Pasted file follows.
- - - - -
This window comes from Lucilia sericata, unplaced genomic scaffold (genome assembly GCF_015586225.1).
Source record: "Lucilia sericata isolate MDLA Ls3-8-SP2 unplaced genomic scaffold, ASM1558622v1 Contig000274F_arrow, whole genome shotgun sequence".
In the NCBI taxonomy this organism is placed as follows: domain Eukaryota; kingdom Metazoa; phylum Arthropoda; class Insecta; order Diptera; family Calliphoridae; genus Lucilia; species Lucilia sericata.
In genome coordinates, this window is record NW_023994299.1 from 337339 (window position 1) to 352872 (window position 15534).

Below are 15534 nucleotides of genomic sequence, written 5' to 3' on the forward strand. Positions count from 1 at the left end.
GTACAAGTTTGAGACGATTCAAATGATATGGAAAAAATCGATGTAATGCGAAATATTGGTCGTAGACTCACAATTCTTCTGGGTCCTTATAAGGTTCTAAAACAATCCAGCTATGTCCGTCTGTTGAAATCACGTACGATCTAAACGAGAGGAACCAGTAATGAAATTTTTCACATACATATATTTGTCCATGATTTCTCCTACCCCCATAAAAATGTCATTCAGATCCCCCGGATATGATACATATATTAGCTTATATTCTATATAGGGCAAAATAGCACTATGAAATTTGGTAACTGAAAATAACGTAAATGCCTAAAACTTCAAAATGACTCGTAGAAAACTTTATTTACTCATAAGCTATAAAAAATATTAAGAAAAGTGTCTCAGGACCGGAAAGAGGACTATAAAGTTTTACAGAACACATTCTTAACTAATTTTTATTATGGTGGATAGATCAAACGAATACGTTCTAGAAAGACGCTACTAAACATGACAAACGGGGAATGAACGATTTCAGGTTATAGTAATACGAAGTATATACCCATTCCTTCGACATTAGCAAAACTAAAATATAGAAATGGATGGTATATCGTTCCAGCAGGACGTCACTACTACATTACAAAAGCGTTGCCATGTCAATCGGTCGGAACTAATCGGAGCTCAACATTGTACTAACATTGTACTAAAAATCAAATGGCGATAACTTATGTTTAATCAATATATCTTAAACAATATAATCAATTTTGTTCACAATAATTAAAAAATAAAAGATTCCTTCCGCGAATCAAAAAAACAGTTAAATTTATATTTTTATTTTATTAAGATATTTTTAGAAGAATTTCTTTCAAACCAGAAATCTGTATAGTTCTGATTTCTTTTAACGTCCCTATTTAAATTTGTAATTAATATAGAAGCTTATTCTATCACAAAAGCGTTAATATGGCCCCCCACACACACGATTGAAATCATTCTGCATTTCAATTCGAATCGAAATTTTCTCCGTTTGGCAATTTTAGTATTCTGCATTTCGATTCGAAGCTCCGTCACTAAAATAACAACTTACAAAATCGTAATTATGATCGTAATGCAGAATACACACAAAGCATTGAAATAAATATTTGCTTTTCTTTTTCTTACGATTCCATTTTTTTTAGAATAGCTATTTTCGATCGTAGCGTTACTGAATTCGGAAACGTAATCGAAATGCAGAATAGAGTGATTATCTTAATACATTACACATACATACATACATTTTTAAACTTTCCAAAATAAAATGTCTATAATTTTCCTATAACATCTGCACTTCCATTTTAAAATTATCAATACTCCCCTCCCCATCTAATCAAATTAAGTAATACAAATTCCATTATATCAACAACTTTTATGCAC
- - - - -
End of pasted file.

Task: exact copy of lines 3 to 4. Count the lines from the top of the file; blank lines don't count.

In the NCBI taxonomy this organism is placed as follows: domain Eukaryota; kingdom Metazoa; phylum Arthropoda; class Insecta; order Diptera; family Calliphoridae; genus Lucilia; species Lucilia sericata.
In genome coordinates, this window is record NW_023994299.1 from 337339 (window position 1) to 352872 (window position 15534).